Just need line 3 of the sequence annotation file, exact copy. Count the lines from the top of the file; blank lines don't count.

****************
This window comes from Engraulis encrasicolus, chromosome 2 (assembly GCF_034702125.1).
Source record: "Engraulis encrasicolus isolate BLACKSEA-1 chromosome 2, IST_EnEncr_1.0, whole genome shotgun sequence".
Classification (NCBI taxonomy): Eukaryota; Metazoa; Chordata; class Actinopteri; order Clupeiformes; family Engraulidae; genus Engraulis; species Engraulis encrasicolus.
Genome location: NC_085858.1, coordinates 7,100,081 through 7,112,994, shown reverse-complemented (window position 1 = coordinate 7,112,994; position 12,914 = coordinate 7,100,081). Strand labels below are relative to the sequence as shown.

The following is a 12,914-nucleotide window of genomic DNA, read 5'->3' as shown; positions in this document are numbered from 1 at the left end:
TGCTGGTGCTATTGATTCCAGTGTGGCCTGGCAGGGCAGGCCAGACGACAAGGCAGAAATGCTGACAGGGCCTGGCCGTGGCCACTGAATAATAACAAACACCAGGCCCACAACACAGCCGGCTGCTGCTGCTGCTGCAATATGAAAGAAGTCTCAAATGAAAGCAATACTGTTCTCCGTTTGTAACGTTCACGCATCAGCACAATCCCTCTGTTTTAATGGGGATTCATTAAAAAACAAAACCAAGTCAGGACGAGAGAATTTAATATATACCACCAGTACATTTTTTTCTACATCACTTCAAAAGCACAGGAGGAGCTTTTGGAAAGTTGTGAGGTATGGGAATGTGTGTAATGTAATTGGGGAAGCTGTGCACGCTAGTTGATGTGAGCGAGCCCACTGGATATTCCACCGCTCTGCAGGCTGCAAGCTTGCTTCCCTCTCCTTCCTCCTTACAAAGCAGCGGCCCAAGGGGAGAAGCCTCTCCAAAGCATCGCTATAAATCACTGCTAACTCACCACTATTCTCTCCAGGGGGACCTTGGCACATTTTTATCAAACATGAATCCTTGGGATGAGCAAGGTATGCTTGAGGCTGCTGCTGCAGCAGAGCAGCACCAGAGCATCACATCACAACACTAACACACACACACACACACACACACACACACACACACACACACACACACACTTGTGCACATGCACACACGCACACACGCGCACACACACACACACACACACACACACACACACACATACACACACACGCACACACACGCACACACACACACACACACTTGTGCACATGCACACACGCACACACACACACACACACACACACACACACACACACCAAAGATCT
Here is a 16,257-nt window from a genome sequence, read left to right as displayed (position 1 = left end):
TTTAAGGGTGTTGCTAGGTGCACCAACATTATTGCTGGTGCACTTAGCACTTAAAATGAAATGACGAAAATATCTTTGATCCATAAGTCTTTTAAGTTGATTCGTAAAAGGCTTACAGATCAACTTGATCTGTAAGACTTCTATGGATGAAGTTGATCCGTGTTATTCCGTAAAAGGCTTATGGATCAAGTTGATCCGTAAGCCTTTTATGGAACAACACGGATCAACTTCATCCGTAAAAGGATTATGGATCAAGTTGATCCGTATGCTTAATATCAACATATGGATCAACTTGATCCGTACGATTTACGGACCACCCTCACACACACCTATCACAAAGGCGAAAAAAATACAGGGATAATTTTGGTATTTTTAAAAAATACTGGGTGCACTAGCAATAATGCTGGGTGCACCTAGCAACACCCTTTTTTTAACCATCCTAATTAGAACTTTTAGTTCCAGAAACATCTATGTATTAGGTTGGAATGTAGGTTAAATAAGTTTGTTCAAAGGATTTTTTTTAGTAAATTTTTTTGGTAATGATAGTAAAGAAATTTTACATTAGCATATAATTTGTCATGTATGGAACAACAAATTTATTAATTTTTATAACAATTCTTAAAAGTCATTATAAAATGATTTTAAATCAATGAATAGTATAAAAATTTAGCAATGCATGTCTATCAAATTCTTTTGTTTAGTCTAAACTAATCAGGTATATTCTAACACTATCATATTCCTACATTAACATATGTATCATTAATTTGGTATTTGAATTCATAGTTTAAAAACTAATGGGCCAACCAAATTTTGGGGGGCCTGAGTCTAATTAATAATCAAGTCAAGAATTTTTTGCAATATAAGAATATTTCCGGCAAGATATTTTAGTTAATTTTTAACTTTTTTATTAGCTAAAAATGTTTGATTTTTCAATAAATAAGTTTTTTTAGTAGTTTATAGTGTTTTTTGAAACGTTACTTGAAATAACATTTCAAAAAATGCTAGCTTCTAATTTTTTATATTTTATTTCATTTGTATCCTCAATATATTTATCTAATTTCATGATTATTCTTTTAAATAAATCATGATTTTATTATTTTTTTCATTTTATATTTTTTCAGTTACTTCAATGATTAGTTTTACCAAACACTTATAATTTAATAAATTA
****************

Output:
Classification (NCBI taxonomy): Eukaryota; Metazoa; Chordata; class Actinopteri; order Clupeiformes; family Engraulidae; genus Engraulis; species Engraulis encrasicolus.